As the Brigette DePape episode has shown Canadians, there's nothing the far-left truly loves more than mediocrity, so long as it's ideologically-soothing mediocrity.
Little else could explain the far-left's sudden love of interpretive danger Margie Gillis, who recently was the quieter -- yet no more polite -- participant in a dust-up over arts grant with Krista Erickson on Sun TV.
Erickson outlined $1.2 million in grants Gillis had received from the Canada Arts Council over 13 years. Gillis accused Erickson of belittling the arts community. The Globe and Mail's John Doyle firmly took Gillis' side:
"Recently, the channel’s Krista Erickson accosted dancer Margie Gillis on air about arts funding and tried to beat her up, verbally. This was comedy of the raw sort. Erickson explained that Gillis is a very famous, award-winning dancer and choreographer. Gillis, who talks in a very soft voice, thanked her for the nice introduction and things proceeded. Erickson, aided by an onscreen crawl, pointed out that Gillis and her dance foundation have, over the past 13 years, received grants totalling $1.2-million. That’s $1.2-million spread over 13 years. She demanded to know why Gillis was costing taxpayers $1.2-million.As anyone who actually watches the interview would quickly realize, this actually bears very little resemblence to the interview itself.
Gillis explained that all the money didn’t go into her pocket. It kept a lot of people going. Erickson then went wacky. She waved her arms around in a lame attempt to mimic dance movement. Not a wizard at the arm ballet is Krista, believe me. She looked like the Martin Short character Ed Grimley getting excited. 'This whole thing,' she barked, while frantically waved her arms, 'Why does it cost $1.2-million over 13 years?' Then she shouted at Gillis to try to drown out the response. "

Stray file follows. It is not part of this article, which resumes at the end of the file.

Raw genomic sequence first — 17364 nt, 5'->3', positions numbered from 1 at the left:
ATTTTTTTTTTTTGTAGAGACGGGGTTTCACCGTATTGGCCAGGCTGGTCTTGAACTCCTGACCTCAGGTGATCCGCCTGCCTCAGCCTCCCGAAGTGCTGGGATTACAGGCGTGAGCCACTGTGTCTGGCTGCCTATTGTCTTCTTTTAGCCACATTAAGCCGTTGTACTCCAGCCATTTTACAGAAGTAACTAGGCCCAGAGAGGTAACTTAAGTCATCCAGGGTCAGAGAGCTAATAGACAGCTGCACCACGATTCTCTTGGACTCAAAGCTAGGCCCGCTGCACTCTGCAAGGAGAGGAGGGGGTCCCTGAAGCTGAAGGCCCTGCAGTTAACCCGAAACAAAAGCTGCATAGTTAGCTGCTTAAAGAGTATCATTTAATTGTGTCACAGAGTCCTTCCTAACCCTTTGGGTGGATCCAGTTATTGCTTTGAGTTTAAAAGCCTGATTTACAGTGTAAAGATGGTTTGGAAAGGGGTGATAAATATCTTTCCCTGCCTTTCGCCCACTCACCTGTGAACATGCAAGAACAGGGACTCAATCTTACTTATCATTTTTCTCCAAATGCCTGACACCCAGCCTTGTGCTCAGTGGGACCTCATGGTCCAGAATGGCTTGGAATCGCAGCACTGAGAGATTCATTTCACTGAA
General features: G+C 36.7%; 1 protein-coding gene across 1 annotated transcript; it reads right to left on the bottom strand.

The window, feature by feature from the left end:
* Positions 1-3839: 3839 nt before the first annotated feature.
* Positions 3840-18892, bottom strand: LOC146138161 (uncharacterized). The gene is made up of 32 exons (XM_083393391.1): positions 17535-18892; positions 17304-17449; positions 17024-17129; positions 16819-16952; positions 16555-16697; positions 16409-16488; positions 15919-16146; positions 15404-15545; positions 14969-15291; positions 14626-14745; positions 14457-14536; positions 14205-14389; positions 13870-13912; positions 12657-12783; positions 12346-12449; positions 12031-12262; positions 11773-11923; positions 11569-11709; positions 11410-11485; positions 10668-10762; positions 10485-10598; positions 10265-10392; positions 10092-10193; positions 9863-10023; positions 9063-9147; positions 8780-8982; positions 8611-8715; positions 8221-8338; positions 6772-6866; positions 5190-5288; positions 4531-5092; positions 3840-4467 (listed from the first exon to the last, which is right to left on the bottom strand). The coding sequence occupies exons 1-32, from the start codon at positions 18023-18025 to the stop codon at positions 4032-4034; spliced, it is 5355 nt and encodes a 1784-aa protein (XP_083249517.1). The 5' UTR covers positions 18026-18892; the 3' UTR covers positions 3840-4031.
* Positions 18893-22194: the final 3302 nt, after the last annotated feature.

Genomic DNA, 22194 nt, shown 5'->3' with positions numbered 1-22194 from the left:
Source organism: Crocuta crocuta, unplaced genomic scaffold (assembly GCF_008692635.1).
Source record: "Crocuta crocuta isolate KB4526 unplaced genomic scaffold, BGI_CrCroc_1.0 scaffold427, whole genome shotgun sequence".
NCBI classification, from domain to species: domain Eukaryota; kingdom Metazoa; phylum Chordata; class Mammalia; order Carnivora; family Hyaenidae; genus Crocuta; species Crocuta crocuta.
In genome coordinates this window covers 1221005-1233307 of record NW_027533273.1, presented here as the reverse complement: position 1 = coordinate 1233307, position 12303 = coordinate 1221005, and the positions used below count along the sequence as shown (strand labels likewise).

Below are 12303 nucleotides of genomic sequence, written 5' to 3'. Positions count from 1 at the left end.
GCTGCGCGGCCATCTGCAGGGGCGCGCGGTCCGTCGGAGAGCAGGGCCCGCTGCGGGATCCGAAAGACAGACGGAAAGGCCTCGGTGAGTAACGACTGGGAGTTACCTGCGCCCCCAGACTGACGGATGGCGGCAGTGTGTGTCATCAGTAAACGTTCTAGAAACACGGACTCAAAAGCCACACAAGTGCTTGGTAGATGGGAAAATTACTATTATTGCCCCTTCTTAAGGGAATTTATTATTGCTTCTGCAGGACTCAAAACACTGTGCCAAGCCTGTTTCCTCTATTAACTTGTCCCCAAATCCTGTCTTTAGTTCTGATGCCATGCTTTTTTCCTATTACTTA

Gillis may draw some sympathy from the far-left because of her soft-spoken demeanor, but that also requires them to overlook her own behaviour during the interview. She did her best to be slippery, refusing to answer Erickson's questions. Despite $1.2 million in grants over 13 years being outlined on the show, Gillis tried to insist that money was spread out over 39 years... despite the fact that the grants were listed year-by-year from 1998 onward. (There may well have been more grants, but they were not the ones Gillis was being asked about.)
Over and over again, Gillis declared that she had "sacrificed her life" to interpretive dance. Aside from this remark being a little bit creepty, it doesnt' strike a rational person as much of a sacrifice: Gillis "sacrificed" her life to be funded to the tune of millions of dollars in order to do what, presumably, she loves to do.
In fact, since 1998 Gillis has been funded by the federal government, through the Canada Arts Council, to the tune of nearly $100,000 a year. According to her remarks, she also uses that money to fund the salarty of at least one other individual.
But even $50,000 to travel the world spiraling her arms is a pretty sweet gig.
In reality, Margie Gillis hasn't made any discernable sacrifice. She isn't hard put upon.
Nor does her spiralling arms actually do anything toward the goal of world peace. A Canadian fighting the Taliban in Afghanistan does; Gillis does not.
If anyone expected that Gillis' experience yestearday would provoke even the slightest bit of self-exploration to determine whether her behaviour on Sun TV contributed to the argument or not, don't expect it. Gillis has posted a message on her Facebook page asking her followers to write the CRTC and complain about the "unilateral views" expressed on Sun TV.
(She did, to her credit, instruct her followers to stop posting hate messages on Erickson's Facebook page. However, readers of the Nexus are by now familiar with the hateful behaviour of the far-left. They probably won't listen to her.)
It's nothing new to Canada's far-left, who demand merit for every mediocre remark to tumble out of the mouth of their adopted icons. Fortunately for the rest of Canadians -- who are becoming increasingly conservative -- it works out to our advantage.